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This site should provide help to people who want to run Tor bridges.
(For those who are new to the concept of Tor bridges or Tor in general: With the help of the Tor network, people who live in countries in which the Internet gets censored and connections are eavesdropped on can get access to the whole Internet without the surveillants seeing which sites they access. In order for the Tor network to function all IP addresses of Tor entry servers have to be public. Oppressive regimes can block these IP addresses. To make it possible for people in such countries to access Tor anyway the Tor network needs as many bridges as possible. The addresses of these bridges aren't publicized, but instead given to those who need it with the help of different distribution strategies. The more bridges there are, the harder it gets for oppressive regimes to block them all.)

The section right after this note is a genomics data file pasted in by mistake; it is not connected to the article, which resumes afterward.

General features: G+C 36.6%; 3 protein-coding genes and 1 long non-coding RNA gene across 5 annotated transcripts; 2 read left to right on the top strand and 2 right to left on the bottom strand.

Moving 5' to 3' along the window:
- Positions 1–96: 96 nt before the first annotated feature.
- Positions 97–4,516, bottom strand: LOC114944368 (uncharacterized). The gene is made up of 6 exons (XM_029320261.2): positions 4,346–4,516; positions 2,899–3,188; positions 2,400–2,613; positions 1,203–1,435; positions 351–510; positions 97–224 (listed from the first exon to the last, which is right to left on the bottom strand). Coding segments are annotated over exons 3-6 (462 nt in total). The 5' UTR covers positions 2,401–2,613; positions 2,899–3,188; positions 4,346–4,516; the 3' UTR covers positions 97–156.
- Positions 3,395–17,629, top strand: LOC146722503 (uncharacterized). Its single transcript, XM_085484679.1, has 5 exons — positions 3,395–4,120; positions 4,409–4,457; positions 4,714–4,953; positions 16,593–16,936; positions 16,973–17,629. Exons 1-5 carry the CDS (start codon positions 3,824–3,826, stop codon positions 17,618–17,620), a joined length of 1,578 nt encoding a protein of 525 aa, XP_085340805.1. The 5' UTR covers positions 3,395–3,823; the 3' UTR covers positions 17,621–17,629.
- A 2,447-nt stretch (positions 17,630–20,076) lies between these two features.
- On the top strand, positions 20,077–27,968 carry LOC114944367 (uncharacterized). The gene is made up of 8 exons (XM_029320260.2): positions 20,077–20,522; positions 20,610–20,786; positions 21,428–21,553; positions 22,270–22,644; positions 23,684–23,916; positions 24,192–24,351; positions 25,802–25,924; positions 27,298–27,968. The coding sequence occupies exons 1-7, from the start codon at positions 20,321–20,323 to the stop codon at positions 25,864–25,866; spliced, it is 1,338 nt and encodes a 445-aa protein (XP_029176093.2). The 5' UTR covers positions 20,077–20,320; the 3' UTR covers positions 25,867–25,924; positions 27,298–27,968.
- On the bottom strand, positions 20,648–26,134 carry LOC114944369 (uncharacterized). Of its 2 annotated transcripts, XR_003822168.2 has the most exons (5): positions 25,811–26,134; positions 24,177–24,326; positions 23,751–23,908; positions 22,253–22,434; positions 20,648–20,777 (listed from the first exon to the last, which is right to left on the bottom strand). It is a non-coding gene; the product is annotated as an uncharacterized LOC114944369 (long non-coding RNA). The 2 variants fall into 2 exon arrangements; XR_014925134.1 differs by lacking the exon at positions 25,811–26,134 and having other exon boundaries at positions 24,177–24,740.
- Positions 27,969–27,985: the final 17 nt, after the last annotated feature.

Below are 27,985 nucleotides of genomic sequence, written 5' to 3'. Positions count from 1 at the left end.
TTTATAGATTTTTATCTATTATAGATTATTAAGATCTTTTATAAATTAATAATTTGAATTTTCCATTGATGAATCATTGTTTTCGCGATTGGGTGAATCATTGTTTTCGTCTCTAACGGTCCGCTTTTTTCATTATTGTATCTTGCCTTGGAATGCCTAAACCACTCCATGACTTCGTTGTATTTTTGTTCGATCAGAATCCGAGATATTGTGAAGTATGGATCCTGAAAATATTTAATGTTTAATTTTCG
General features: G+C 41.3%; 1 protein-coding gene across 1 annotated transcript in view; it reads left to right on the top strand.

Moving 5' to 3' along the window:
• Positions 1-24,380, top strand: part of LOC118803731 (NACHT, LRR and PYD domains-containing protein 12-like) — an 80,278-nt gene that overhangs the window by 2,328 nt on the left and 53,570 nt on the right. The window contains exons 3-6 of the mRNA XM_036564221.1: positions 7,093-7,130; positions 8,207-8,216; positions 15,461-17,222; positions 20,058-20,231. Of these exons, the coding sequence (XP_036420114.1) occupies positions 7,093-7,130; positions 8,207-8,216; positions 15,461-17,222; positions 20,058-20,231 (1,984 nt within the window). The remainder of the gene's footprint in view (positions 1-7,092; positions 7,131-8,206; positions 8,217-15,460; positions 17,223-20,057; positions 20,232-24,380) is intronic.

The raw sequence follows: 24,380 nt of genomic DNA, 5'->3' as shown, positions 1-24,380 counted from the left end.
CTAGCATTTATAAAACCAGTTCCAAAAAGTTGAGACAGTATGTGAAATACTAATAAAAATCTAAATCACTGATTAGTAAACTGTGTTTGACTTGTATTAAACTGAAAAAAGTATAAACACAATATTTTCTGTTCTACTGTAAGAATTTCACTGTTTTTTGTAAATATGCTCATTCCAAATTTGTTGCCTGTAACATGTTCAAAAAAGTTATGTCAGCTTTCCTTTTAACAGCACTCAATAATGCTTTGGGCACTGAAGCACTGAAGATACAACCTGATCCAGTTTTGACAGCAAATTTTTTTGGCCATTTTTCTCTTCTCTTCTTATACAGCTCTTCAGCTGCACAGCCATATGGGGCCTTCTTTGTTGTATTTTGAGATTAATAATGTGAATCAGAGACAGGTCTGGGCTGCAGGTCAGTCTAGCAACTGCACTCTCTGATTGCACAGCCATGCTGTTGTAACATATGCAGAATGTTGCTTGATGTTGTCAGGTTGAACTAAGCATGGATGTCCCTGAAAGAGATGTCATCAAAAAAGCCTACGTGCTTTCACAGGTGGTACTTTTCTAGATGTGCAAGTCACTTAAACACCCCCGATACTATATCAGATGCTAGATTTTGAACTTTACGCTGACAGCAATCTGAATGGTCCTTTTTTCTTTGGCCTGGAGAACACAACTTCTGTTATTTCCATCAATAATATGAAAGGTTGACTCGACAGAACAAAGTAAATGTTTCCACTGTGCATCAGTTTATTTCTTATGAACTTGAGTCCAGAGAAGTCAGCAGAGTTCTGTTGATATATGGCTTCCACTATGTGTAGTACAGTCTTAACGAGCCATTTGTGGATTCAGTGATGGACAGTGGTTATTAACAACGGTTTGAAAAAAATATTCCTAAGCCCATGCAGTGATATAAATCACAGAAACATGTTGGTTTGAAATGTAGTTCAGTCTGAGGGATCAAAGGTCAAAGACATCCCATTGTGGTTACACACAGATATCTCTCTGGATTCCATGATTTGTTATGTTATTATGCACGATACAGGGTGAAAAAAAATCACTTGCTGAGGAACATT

1.0 Where to run bridges?
You could run a bridge from your home, but there are downsides to this approach:
The upload speed is usually quite low, especially on ordinary ADSL connections.
You should preferably use a device that is running 24/7.
On most connections your router will get a new IP address every 24 hours. In theory this could be a good thing for Tor bridges, as it makes it harder to block these ever-changing bridge addresses constantly. But unfortunately the bridge distribution system of the torproject.org is - at least at the moment - not able to treat these dynamically changing addresses "specially" (meaning: Promoting them instantly).
If you have decent upload speed, a machine that's running constantly, as well as a static IP you might consider using your setup.
Otherwise I'd recommend you to take a look at cheap "virtual private servers" (also known as "VPS" / "vserver").
1.1 How much RAM and monthly traffic data volume is needed?